Andrew Strauss hits out at ICC's 'toothless' security unit

England captain worried that spot-fixing was only exposed by newspaper, not official investigators

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The Independent Online

Andrew Strauss, the England captain, believes the International Cricket Council should be doing more to combat the threat posed by fixing. Strauss, speaking in the aftermath of the imprisonment of three Pakistan players on corruption charges on Thursday, described the governing body's Anti-Corruption and Security Unit as a "toothless tiger."

Strauss, who will lead England in a three-Test series against Pakistan in January, welcomed the sentences imposed on Salman Butt, Mohammad Asif and Mohammad Amir for spot-fixing during the fourth Test against England at Lord's last year. "It's hard to be happy or satisfied when something like this happens," said Strauss. "It is fantastic that there's been some sort of repercussions for what these guys did and there's some sort of deterrent there."

What concerns Strauss though is how the conspiracy was uncovered – by the News of the World rather than the ICC's security unit – and whether there are enough resources at the disposal of Ronnie Flanagan, the former British policeman who runs the ACSU.

Strauss said: "There's still a lot of questions to be answered because they weren't exposed by any of the cricketing members, they were exposed by the News of the World. I still think the ICC could be doing a lot more than they are doing. Unfortunately, the anti-corruption unit is a pretty toothless tiger. They can't get into the real depth of it all because they haven't got the resources available to them.

"I don't hold it against them, they're doing the best job they possibly can. They can't do sting operations like the News of the World, they can't infiltrate these betting networks. They've tried their best. I'm very hopeful that only a minor percentage of cricketers are involved in it, hopefully that is the case but the truth is we really don't know."

Officers from the ACSU are meeting the Metropolitan Police to assess whether there is enough evidence to open a new investigation into the activities of other Pakistan players, notably Kamran Akmal and Wahab Riaz, both of whom were named repeatedly in the course of the trial and were clients of Mazhar Majeed, the British agent who was also jailed. The ICC seems certain to investigate further.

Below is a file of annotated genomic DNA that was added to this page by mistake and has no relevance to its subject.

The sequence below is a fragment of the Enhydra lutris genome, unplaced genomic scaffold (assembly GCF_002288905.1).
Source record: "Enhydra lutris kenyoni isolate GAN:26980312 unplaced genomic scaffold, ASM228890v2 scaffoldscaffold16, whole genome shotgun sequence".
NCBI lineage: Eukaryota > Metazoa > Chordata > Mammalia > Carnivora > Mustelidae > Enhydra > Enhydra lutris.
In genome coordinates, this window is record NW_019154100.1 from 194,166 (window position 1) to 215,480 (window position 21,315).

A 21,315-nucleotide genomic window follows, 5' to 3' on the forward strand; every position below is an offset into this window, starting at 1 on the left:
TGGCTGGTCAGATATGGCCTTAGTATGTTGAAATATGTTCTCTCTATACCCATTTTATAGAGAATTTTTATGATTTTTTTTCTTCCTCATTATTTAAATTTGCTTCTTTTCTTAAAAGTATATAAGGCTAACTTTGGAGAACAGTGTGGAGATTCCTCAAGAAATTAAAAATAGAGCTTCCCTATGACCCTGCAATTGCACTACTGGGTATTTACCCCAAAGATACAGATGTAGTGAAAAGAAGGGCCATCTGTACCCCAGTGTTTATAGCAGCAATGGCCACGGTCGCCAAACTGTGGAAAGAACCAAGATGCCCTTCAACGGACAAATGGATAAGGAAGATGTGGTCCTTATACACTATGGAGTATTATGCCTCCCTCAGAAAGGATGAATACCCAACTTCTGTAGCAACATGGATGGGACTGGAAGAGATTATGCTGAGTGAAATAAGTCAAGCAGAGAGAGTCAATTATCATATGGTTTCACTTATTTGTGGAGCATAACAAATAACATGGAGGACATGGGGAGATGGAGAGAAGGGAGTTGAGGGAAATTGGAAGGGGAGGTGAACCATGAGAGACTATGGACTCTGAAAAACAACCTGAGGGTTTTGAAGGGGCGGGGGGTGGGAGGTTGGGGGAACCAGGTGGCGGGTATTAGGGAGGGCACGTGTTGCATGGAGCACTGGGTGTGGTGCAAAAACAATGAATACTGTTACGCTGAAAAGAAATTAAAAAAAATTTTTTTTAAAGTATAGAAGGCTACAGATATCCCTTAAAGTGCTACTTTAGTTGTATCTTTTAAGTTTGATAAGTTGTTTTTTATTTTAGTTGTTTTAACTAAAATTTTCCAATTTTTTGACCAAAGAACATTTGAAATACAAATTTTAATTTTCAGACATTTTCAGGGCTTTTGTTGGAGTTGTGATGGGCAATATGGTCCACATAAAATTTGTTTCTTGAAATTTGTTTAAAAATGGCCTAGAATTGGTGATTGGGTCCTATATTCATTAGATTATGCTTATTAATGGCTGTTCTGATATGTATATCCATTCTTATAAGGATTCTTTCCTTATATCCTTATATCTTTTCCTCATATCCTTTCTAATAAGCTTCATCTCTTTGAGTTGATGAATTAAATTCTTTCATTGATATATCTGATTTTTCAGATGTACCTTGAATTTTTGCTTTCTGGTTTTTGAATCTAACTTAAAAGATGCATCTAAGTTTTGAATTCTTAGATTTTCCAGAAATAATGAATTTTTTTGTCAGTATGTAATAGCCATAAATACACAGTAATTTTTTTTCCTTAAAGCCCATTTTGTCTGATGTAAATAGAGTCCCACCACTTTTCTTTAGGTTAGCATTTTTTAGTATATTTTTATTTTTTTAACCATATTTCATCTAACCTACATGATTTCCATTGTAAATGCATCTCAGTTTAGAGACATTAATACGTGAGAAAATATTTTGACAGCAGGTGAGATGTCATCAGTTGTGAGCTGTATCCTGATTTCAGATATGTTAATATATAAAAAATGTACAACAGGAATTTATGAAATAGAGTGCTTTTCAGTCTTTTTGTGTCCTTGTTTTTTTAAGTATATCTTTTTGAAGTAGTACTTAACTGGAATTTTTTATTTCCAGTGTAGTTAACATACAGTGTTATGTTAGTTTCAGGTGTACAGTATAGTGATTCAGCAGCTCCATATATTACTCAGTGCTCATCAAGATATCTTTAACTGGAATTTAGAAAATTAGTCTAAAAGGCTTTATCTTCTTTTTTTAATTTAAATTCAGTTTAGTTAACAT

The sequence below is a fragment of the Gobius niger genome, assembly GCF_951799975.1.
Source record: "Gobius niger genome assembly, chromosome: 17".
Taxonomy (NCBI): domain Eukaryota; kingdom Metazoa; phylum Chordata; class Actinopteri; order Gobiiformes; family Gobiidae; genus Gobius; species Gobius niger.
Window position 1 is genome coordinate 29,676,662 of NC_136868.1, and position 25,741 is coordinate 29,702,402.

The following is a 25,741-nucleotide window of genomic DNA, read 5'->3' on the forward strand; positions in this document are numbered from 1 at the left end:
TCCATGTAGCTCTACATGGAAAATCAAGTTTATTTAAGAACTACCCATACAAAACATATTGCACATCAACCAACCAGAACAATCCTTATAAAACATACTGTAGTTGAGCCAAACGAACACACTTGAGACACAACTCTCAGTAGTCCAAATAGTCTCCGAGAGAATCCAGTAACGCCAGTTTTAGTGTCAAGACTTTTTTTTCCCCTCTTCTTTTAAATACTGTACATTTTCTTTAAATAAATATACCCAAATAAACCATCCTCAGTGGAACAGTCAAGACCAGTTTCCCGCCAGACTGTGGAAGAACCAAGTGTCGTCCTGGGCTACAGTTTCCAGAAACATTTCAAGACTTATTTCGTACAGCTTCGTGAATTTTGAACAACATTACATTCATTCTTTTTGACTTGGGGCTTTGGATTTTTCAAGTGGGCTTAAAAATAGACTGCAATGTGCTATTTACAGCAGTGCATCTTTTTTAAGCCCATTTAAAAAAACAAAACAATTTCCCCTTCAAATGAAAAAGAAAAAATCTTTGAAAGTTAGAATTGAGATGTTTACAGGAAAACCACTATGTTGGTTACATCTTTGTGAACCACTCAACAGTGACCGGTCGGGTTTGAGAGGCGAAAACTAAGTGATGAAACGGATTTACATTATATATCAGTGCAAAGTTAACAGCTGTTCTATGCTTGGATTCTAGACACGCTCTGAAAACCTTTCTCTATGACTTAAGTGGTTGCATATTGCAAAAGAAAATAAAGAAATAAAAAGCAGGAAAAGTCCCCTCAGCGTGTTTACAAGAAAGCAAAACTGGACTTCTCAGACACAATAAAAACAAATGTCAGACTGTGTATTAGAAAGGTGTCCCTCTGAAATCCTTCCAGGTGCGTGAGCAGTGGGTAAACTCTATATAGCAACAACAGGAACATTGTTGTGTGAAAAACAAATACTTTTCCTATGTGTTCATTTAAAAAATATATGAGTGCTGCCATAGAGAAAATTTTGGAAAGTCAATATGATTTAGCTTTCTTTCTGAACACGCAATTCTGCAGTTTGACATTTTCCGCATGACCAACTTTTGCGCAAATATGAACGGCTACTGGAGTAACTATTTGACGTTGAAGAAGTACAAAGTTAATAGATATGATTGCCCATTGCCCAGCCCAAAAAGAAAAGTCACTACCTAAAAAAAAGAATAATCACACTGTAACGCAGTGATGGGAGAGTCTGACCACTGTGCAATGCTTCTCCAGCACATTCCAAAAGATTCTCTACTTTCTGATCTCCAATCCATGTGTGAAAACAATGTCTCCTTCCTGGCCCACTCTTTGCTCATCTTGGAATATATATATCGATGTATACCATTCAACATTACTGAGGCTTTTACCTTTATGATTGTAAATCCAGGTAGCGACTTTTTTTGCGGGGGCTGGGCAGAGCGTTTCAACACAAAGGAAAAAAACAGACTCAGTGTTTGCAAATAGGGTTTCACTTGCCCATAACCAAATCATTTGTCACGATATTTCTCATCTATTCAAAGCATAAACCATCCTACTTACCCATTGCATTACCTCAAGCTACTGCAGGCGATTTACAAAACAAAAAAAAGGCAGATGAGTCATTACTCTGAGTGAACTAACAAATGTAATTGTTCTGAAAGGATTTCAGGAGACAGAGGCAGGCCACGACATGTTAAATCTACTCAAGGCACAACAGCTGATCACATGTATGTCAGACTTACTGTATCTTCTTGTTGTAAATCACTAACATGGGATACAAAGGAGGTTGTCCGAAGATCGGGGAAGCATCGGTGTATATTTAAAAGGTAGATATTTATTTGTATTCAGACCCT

Strauss, speaking at a Chance to Shine charity event, does not believe that the convictions will have any impact on England's trip to Dubai and Abu Dhabi to play Pakistan in the new year. He said: "You play against 11 other cricketers and one of the strong traits we try to foster within the England team is you worry about yourself and your own performance. That's what we'll be doing in Dubai and it'll be another keenly contested series, as it always is against Pakistan, and what's gone on is water under the bridge."

Tim May, the chief executive of FICA, the international players union, also said he was satisfied that a "loud and clear message" had been sent but voiced concerns that fixing still holds a menacing presence within the game. The former Australian Test player said: "The practice of spot-fixing and other types of fixing still appears to be prevalent in our game despite the millions spent by the ICC on education and the creation of the ACSU. The ICC and it member boards, cricket officials and players all need to take the responsibility of ridding this corruption from cricket."

Australia is set to introduce new laws to make to make match- and spot- fixing illegal. Britain is one of the few countries that already has such legislation and Australia is set to follow suit next year. Cricket Australia had pushed for the laws to be introduced in time for the 2015 World Cup and there is cross-party support for the issue at both state and federal level. Haroon Lorgat, the ICC's chief executive, and Jacques Rogge, president of the International Olympic Committee, have made calls for governments to do more to help sporting bodies combat corruption in sport.

The Pakistan Cricket Board has rejected Amir's claim that players do not receive enough education about fixing. The PCB said that when Amir was awarded a central contract in March 2010 he also signed the ICC code of conduct, available in Urdu and English: "Amir acknowledged that he understood the code and his responsibilities. Amir also committed that he would abide by these rules. Furthermore Amir participated in a number of ICC tournaments ... where he attended anti-corruption lectures."